Badminton takes over Chugiak High School for 2022 Alaska school badminton championships – Alaska's News Source

CHUGIAK, Alaska (KTUU) – Over 270 kids from high schools, middle schools and elementary schools around the state took over the courts Saturday at Chugiak High School to decide champions of the Alaska badminton world.
Lisa Ward and Paul Knechtel of the nonprofit “Badminton Goes Viral” helped host the Alaska State Badminton School Team Championship tournament for the third time in the state, and the first one in two years due to the pandemic.
“We started with 40 kids in 2018, and increased to 165 in 2019, then we had COVID and the coronavirus come in and this year we’ve about 275 players.” Ward said.
Teams from around the state have been practicing all year for this tournament and the competition didn’t disappoint. A new format debuted this year with an ABC system — “A” being the highest level and “C” the lowest — and a round robin for the first round with games lasting 10 minutes.
After the first round, all the points were tallied up before the 12-minute playoff rounds began.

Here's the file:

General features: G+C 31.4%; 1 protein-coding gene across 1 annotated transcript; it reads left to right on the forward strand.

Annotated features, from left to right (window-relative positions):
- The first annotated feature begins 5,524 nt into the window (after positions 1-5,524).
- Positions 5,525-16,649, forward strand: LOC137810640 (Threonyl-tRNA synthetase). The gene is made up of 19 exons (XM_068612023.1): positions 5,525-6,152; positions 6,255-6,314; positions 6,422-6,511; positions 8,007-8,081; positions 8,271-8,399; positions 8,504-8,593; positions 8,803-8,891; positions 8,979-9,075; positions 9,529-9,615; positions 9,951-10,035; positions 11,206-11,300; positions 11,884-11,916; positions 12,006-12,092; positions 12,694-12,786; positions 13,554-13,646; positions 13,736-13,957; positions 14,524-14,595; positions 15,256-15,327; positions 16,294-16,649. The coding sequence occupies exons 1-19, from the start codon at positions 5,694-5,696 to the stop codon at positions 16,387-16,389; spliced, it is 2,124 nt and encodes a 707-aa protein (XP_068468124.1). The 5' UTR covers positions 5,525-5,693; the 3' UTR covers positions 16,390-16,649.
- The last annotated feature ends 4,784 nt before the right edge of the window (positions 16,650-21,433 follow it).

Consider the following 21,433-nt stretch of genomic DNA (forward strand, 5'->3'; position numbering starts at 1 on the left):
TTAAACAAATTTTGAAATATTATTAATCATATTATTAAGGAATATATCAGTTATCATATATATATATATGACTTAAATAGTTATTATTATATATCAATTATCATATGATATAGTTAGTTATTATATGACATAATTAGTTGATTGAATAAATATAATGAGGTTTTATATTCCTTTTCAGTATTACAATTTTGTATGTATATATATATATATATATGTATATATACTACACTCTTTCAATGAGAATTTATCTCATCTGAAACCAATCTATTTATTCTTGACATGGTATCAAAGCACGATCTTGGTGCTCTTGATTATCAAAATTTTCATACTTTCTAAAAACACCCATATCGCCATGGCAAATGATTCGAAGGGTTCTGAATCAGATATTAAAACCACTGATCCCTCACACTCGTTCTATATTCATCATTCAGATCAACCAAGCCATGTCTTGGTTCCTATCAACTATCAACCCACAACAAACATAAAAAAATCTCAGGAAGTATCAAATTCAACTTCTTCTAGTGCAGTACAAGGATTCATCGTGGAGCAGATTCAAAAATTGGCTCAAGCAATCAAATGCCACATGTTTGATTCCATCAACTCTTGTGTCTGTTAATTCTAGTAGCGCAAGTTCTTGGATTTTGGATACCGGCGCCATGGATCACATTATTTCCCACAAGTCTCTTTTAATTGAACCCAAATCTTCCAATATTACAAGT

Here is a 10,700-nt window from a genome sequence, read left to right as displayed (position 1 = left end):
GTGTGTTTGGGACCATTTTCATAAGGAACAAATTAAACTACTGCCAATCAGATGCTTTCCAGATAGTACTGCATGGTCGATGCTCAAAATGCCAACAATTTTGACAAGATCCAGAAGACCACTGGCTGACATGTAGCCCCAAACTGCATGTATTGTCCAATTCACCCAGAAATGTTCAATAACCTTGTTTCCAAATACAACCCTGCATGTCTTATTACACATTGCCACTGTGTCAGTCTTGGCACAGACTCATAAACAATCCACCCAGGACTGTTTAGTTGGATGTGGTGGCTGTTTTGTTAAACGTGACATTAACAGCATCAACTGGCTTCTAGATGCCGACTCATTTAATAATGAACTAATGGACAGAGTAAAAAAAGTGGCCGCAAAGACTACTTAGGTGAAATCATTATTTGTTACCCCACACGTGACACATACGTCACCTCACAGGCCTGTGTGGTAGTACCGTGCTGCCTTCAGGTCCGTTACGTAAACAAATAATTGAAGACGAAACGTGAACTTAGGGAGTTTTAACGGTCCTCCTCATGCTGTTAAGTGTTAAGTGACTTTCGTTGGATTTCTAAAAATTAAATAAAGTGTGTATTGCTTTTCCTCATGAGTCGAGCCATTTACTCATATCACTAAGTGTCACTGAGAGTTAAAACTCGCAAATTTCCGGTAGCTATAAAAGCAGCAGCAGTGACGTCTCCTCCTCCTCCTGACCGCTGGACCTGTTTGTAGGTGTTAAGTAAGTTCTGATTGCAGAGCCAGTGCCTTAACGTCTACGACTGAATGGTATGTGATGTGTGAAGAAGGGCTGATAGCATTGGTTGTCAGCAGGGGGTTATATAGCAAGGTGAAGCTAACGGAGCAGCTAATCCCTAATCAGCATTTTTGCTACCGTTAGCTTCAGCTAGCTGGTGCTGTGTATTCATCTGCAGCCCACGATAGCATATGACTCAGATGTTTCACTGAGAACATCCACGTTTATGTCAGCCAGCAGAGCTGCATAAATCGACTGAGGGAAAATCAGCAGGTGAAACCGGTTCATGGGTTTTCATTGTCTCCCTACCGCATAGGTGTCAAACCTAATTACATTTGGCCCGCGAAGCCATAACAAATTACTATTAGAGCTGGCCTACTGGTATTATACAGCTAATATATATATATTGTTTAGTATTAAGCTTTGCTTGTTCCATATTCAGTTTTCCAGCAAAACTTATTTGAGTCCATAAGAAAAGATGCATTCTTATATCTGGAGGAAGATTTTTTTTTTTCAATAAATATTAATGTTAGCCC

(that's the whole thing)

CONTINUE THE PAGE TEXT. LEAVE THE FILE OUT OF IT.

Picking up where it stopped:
Along with the fun of the competition, three-time U.S. Olympian and 2005 Men’s Badminton Doubles World Champion Howard Bach showed up Saturday as part of his first trip to Alaska to share his love of the sport. Bach put on a demonstration where he showed off his lightning-fast smashes and fancy behind-the-back moves.
“To see the development around the whole entire state, from Texas to Florida to Seattle and now Alaska, simply amazing,” Bach said. “We want badminton to grow and spread like wildfire.”
With the development of the sport spreading around Alaska, many small towns and villages sent players. The community of Napakiak sent in a team to compete. Ward and Knechtel made a trip out to the village and walked them through a “boot camp.”
After weeks of practice, the competitors got to put their skills to the test. The team did quite well, considering they just started playing the sport, and even had a team in the championship match for their group.
Knechtel said badminton is a sport that is growing not only because it is fun, but because it gets more kids involved than just the usual athletic types.
“We’ve seen kids who are not athletes who get excited about this sport, because (if) they’re not tall they can’t play basketball, they’re not tall they can’t play volleyball, but they want to move around, and a lot of the footwork in badminton is similar to other sports” Knechtel said.
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